Symington told the packed conference room that he wouldn't attempt to detail the evidence that he promised would someday exonerate him. Instead, he simply proclaimed his innocence.
"I will tell the people of Arizona I am innocent of these accusations," Symington announced to a live television audience throughout Arizona.
With his wife appearing dazed at his side, Symington said he welcomed the indictment because it finally would give him the opportunity to explain his conduct--both as a businessman and as governor--on a level playing field.
"At long last, the day in court is now near," Symington confidently stated.
Symington's long-sought day has arrived. The prosecution last week rested its case. But, so far, Symington's bravado has been supplanted by silence.
Two months ago, Symington's attorney, John Dowd, promised jurors during his opening arguments that they would hear from the governor during the trial. Dowd has since retreated from that position.
"I haven't made up my mind," Dowd told reporters outside the U.S. District Courthouse last week when asked whether Symington will testify.
Time is running out. The defense only has another seven days (as of July 24) to present its case under the time line set by U.S. District Court Judge Roger B. Strand.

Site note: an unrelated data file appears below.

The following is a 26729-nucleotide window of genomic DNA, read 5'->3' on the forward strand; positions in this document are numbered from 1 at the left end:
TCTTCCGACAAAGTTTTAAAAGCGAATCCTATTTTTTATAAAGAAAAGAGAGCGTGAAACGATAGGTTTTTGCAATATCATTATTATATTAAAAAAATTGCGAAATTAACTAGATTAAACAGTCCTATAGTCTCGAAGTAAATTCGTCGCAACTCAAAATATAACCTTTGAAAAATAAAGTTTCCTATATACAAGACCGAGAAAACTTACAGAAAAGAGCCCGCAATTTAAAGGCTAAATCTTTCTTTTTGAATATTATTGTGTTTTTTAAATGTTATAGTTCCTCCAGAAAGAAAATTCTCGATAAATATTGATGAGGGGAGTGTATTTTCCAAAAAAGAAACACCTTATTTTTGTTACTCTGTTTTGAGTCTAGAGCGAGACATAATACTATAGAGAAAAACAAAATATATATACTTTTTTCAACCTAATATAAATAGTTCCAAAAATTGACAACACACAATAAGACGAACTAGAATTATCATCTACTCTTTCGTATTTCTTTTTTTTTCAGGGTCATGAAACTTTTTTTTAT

If Symington is going to testify, however, it will certainly be as the final witness. Until then, Dowd appears to be wrestling with a calculation that will determine whether he should call his most powerful, and potentially most dangerous, witness.
Phoenix attorney Murray Miller knows what Dowd is going through. Miller defended former Arizona governor Evan Mecham during his state criminal trial in 1988 after Mecham was impeached and removed from office. Miller did not put Mecham on the witness stand--and Mecham was later acquitted on six counts.
In Mecham's case, the state presented such a poor case that Mecham's testimony was not required. But in this case, Miller says Symington has little choice but to testify.
"I would most definitely put him on the witness stand," Miller says.
The prosecution, in Miller's view, has put on a very strong case by introducing scores of documents with Symington's signature and presenting damaging testimony from bankers, accountants and business associates.
Miller says only Symington can provide answers that jurors are seeking.